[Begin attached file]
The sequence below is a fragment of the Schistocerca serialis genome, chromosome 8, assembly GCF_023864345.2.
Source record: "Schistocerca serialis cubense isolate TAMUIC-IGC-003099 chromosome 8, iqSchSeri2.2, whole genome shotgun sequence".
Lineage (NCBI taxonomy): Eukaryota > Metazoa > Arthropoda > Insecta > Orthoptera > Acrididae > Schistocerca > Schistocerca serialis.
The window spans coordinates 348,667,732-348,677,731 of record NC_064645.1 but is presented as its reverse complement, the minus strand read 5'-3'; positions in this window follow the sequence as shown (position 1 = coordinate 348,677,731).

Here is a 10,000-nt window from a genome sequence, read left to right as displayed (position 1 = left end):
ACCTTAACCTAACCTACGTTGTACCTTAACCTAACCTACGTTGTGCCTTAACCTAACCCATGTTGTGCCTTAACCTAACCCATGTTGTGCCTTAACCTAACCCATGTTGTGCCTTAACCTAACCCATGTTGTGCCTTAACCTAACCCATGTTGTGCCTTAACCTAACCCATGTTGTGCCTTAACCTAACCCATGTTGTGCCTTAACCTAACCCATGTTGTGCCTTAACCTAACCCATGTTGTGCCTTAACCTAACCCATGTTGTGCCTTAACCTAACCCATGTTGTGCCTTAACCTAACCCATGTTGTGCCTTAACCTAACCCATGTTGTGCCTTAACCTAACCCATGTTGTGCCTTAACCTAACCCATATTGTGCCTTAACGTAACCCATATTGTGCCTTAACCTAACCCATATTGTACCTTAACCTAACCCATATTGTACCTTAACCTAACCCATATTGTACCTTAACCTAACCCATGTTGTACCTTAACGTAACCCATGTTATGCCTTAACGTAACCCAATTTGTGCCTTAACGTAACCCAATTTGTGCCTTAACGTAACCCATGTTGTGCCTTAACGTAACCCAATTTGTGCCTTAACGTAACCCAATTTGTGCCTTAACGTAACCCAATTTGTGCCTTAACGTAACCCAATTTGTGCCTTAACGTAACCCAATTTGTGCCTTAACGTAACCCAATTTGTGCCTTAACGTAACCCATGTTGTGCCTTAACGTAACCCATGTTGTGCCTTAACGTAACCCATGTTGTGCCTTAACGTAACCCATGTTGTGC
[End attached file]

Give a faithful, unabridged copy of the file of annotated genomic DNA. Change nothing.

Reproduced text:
The sequence below is a fragment of the Schistocerca serialis genome, chromosome 8, assembly GCF_023864345.2.
Source record: "Schistocerca serialis cubense isolate TAMUIC-IGC-003099 chromosome 8, iqSchSeri2.2, whole genome shotgun sequence".
Lineage (NCBI taxonomy): Eukaryota > Metazoa > Arthropoda > Insecta > Orthoptera > Acrididae > Schistocerca > Schistocerca serialis.
The window spans coordinates 348,667,732-348,677,731 of record NC_064645.1 but is presented as its reverse complement, the minus strand read 5'-3'; positions in this window follow the sequence as shown (position 1 = coordinate 348,677,731).

Here is a 10,000-nt window from a genome sequence, read left to right as displayed (position 1 = left end):
ACCTTAACCTAACCTACGTTGTACCTTAACCTAACCTACGTTGTGCCTTAACCTAACCCATGTTGTGCCTTAACCTAACCCATGTTGTGCCTTAACCTAACCCATGTTGTGCCTTAACCTAACCCATGTTGTGCCTTAACCTAACCCATGTTGTGCCTTAACCTAACCCATGTTGTGCCTTAACCTAACCCATGTTGTGCCTTAACCTAACCCATGTTGTGCCTTAACCTAACCCATGTTGTGCCTTAACCTAACCCATGTTGTGCCTTAACCTAACCCATGTTGTGCCTTAACCTAACCCATGTTGTGCCTTAACCTAACCCATGTTGTGCCTTAACCTAACCCATGTTGTGCCTTAACCTAACCCATATTGTGCCTTAACGTAACCCATATTGTGCCTTAACCTAACCCATATTGTACCTTAACCTAACCCATATTGTACCTTAACCTAACCCATATTGTACCTTAACCTAACCCATGTTGTACCTTAACGTAACCCATGTTATGCCTTAACGTAACCCAATTTGTGCCTTAACGTAACCCAATTTGTGCCTTAACGTAACCCATGTTGTGCCTTAACGTAACCCAATTTGTGCCTTAACGTAACCCAATTTGTGCCTTAACGTAACCCAATTTGTGCCTTAACGTAACCCAATTTGTGCCTTAACGTAACCCAATTTGTGCCTTAACGTAACCCAATTTGTGCCTTAACGTAACCCATGTTGTGCCTTAACGTAACCCATGTTGTGCCTTAACGTAACCCATGTTGTGCCTTAACGTAACCCATGTTGTGC